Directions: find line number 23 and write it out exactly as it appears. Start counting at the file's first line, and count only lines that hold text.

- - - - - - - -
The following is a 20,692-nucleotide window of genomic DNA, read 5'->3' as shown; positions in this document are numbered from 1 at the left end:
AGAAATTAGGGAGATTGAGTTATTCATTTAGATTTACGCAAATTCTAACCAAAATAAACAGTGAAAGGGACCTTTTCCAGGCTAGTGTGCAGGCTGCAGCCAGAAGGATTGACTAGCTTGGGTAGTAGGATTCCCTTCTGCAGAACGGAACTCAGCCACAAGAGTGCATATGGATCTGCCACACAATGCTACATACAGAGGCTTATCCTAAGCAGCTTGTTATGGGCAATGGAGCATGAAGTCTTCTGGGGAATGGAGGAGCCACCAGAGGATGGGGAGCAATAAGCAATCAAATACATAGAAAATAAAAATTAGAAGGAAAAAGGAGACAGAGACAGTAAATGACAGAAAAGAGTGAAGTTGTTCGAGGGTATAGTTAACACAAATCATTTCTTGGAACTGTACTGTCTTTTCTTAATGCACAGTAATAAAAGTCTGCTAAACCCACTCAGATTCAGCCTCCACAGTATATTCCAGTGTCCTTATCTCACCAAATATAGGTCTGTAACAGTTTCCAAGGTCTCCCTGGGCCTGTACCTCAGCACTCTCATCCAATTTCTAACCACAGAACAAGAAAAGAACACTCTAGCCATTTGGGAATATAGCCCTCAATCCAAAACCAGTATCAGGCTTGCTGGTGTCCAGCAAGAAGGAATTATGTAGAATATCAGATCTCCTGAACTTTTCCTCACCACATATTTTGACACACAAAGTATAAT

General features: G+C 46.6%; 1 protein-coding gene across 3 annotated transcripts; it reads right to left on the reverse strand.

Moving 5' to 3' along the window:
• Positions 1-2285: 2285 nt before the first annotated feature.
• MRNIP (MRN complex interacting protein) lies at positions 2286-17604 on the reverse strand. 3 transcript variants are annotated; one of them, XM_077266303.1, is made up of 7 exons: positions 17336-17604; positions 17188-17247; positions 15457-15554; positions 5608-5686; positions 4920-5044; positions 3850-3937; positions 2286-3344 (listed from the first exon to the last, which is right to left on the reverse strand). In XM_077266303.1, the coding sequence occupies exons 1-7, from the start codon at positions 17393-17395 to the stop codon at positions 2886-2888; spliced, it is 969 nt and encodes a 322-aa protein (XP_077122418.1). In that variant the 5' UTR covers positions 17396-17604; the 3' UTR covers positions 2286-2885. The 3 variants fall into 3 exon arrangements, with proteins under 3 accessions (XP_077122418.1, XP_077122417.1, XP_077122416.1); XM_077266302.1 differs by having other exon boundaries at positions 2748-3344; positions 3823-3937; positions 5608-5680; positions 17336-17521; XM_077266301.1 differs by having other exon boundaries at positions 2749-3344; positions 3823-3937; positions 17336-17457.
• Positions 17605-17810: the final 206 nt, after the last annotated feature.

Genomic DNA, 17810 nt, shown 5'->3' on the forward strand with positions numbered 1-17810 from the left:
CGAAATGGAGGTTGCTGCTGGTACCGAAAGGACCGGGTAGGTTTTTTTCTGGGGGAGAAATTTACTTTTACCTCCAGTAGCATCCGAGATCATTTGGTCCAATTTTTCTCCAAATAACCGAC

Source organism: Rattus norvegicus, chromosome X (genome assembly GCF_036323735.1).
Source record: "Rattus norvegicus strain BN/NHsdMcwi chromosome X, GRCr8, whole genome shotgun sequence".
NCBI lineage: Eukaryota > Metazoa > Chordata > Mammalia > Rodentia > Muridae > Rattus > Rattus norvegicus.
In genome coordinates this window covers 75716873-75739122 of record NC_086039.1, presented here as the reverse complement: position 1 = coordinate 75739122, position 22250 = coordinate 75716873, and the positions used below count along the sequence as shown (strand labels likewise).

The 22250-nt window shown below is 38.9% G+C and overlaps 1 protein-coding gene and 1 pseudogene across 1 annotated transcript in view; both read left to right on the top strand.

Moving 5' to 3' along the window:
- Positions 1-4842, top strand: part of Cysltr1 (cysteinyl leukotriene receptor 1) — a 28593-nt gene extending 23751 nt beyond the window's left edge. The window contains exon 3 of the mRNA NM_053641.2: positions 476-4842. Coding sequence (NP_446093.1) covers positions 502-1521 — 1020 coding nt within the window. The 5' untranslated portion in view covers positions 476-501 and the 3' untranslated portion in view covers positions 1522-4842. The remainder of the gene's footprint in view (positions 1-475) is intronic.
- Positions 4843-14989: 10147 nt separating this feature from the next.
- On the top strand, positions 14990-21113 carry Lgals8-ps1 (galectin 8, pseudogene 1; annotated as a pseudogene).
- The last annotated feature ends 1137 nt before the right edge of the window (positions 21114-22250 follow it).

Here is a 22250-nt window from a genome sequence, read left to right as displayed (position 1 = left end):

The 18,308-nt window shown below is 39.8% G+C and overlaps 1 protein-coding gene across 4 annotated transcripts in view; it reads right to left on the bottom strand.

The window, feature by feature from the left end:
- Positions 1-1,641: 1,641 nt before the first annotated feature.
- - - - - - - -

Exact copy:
- Positions 1-1,641: 1,641 nt before the first annotated feature.